Is there any learning group for QFT?

  • #1

Main Question or Discussion Point

Want to learn QFT but often lose courage when seeing such a huge book(M. Srednicki). The author also suggests learn with someone else. Is there any group for this?
 

Answers and Replies

  • #2
dextercioby
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Oh, you mean online? I'm quite sure you find someone here that's in the same position with you: learning QFT outside university enrollment.
 
  • #3
jtbell
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You're certainly welcome to post questions in this forum as you proceed through the book. You probably won't get the same people responding every time, but you won't have to depend on one person or a small fixed group of people.
 
  • #4
strangerep
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Want to learn QFT but often lose courage when seeing such a huge book(M. Srednicki). [...]
Here's a strategy which I know works (at least for Peskin \& Schroeder -- I don't know about Srednicki).

1) Google for, and download, any errata list(s) for the book.

2) Read through a chapter of the book, noting in pencil (in the margins) things you find unclear.

3) Read through the same chapter again, slower, this time reproducing all their calculations in detail.
(Often, these authors skip steps, so you need to work through them so you understand every step.)
Ask questions here on PF if there's still items you find unclear.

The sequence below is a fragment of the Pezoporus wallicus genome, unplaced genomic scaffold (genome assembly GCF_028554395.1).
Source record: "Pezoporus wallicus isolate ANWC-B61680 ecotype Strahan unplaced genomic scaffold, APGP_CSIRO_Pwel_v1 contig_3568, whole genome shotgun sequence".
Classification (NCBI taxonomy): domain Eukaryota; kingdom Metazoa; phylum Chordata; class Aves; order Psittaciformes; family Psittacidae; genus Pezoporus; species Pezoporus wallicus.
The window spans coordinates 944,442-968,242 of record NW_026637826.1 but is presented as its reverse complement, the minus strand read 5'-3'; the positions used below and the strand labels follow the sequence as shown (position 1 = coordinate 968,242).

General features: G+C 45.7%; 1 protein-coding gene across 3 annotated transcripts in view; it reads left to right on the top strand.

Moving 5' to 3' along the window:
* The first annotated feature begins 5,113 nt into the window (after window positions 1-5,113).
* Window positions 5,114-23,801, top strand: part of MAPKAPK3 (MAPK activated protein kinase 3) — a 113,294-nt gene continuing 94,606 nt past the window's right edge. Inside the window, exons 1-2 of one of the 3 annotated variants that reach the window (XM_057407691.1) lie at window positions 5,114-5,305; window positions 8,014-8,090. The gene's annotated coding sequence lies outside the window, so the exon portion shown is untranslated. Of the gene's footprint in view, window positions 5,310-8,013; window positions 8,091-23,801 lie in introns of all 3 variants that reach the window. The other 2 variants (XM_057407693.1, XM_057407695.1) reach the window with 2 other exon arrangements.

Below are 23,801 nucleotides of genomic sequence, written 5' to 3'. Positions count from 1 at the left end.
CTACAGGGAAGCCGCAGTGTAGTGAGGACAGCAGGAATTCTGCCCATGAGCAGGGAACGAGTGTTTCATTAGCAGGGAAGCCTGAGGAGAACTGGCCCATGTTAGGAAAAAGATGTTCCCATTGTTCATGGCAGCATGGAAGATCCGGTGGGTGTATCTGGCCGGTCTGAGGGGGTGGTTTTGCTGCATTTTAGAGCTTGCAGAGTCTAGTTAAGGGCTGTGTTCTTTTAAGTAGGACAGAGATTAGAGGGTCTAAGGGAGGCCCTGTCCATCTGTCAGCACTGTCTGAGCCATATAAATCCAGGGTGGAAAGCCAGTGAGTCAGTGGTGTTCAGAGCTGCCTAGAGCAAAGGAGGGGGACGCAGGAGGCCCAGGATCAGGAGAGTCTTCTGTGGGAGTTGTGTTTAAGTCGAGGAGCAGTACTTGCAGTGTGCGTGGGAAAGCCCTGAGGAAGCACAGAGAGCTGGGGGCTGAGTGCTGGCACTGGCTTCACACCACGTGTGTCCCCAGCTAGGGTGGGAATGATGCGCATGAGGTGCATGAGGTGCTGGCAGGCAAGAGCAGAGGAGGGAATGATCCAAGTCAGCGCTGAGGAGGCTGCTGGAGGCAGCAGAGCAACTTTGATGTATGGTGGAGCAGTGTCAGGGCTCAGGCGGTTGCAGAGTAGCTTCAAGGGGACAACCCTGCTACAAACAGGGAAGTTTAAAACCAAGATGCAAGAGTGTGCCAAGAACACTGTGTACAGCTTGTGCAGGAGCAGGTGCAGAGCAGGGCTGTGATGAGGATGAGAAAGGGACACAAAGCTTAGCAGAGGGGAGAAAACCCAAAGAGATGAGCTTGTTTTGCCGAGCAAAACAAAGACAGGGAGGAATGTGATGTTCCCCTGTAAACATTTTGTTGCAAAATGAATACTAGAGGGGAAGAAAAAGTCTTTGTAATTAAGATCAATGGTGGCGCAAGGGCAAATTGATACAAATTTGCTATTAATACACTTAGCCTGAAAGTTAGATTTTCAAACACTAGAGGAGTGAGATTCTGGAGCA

4) Do all the exercises at the end of the chapter. (IIRC, Prof Peskin posts handwritten sketches
of solutions on his website, so you can get a bit of help that way.)
Ask on PF (probably in the homework forums) if you get stuck on any of the exercises.


Don't worry about the size of the book. Just maintain the discipline above, although it might
take long time. If you keep moving forward, you'll get there in the end.
 
  • #5
Here's a strategy which I know works (at least for Peskin \& Schroeder -- I don't know about Srednicki).

1) Google for, and download, any errata list(s) for the book.

2) Read through a chapter of the book, noting in pencil (in the margins) things you find unclear.

3) Read through the same chapter again, slower, this time reproducing all their calculations in detail.
(Often, these authors skip steps, so you need to work through them so you understand every step.)
Ask questions here on PF if there's still items you find unclear.

4) Do all the exercises at the end of the chapter. (IIRC, Prof Peskin posts handwritten sketches
of solutions on his website, so you can get a bit of help that way.)
Ask on PF (probably in the homework forums) if you get stuck on any of the exercises.


Don't worry about the size of the book. Just maintain the discipline above, although it might
take long time. If you keep moving forward, you'll get there in the end.
Thanks a lot!
 
  • #6
vanhees71
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Yes, don't get demotivated. QFT is a difficult subject, and "one learns modesty in quantum field theory" (G. Scharf in his book "Finite Quantum Electrodynamics").
 

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